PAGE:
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A CurtainUp Review
By Les Gutman
He may be "the boy who wouldn't grow up," but this Peter Pan has. It's not, mind you, that Irondale Ensemble Project's very satisfying production has taken one of our classic children's stories and transformed it into adult theater. The darker contours on display are precisely what J. M. Barrie had in mind. What makes it seem so curious is that our impressions are, for the most part, conditioned by the far-lighter Disney and Broadway versions. So this is a Peter Pan for "us," rather than another entry in the holiday kiddie cavalcade.
Barrie actually wrote the story several times, and as both a novel and a play. Irondale's version relies heavily on the book, and employs Barrie (Damen Scranton) as the narrator. It's a risky proposition (a similar device was employed by Trevor Nunn and John Caird in London two decades ago) in which Barrie rather than the title character ends up as the central role. It works very well here principally because Scranton is a terrific storyteller. The narrative, which includes much of the author's best writing, fades into scenes in which eight actors fluidly portray over two dozen characters; Scranton blends well, even portraying one of those characters.
Ken Rothchild's set design establishes the tone. (The director calls it a Lord of the Rings sensibility.) This Peter (Jack Lush) doesn't fly -- he's more of a gymnast -- but the set provides a jungle gym of sorts fashioned from ladders, a wall of cargo netting, some ramps and slides and a pole: it's an energetic and effective alternative.
This Peter is also quite a bit more of a "man" that the "boy" you may expect. It has been a "tradition" for Peter Pan to be cast with a woman, a path not followed here. There's nothing feminine or even particularly gay (Victorian definition) about Lush's Peter; it makes his obliviousness to Wendy's (the engaging Rezeile Caravaca) rather sexual energy, and the depth of his neediness for a mother figure, and indeed the character itself, more compelling. The fantasy aspect of the play is very much engaged in Irondale's staging, but it is far more psychological -- less of the buoyant fairy tale than it has familiarly become. I'll leave to others the assaying of the psychodynamics, Jungian analysis and the rest.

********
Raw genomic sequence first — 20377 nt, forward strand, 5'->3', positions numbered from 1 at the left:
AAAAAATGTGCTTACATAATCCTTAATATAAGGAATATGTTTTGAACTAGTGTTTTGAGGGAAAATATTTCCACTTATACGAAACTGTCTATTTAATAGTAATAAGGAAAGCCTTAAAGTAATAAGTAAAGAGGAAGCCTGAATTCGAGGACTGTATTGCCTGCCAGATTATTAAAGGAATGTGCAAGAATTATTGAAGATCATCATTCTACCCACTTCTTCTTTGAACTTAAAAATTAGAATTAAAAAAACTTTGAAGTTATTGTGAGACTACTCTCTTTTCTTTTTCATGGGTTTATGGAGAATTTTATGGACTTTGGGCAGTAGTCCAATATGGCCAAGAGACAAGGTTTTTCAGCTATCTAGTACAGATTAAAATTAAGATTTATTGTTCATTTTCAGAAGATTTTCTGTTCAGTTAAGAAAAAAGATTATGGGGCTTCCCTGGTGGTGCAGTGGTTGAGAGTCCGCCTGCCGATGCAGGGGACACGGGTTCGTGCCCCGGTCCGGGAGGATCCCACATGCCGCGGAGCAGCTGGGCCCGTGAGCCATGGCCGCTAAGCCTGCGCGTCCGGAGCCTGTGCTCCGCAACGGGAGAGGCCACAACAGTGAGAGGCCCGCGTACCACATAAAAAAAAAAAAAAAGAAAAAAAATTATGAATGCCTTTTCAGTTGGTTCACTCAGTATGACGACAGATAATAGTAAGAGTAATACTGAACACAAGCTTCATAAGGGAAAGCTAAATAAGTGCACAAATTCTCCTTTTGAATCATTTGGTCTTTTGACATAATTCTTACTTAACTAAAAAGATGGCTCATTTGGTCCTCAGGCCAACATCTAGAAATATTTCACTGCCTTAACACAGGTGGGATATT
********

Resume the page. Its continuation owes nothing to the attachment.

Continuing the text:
I'll also steer away from detailing the story -- the essentials of which are no doubt known to all but the most sheltered readers. The production, likewise, doesn't bear down on the details; if it has a shortcoming, it is that it doesn't adequately convey them for a novice audience. But for those familiar with the plight of the Lost Boys, and the mix of fairies, mermaids, pirates, "redskins" and a crocodile that inhabit Neverland, all will be easy to follow.
Another of the casting traditions is that the same actor plays Mr. Darling and Captain Hook, and Michael-David Gordon does indeed undertakes both. His stentorian father is too cartoonish but he's better as Hook, though in this version the character never seems to get the spotlight as much as he ought to. In a shift of typical role reversals, one of the boys is played by a girl (Patrena Murray, as Michael, among others). Perhaps the most memorable portrayal of all is the crocodile, not creditable to one actor but to tremendous collaboration by multiple actors, choreographer Sarah Adams, lighting designer Randy Glickman and Walter Thompson and the three members of his orchestra who perform (quite persuasively in all respects) live at at stage left. Irondale seems to take great pride in the ensemble nature of its organization; we are the beneficiaries of the well-honed result.
I don't normally review the collateral materials provided by a theater company, but Irondale's deserves mention. A large eight page newsletter is chock full of articles, most written by company members including the director and cast members, that provide a depth of background knowledge on the forces at play in Peter Pan, its history and significance. Make sure to pick up a copy.
In the Jungle of the City
6,500 Comparative Phrases including 800 Shakespearean Metaphors by CurtainUp's editor.
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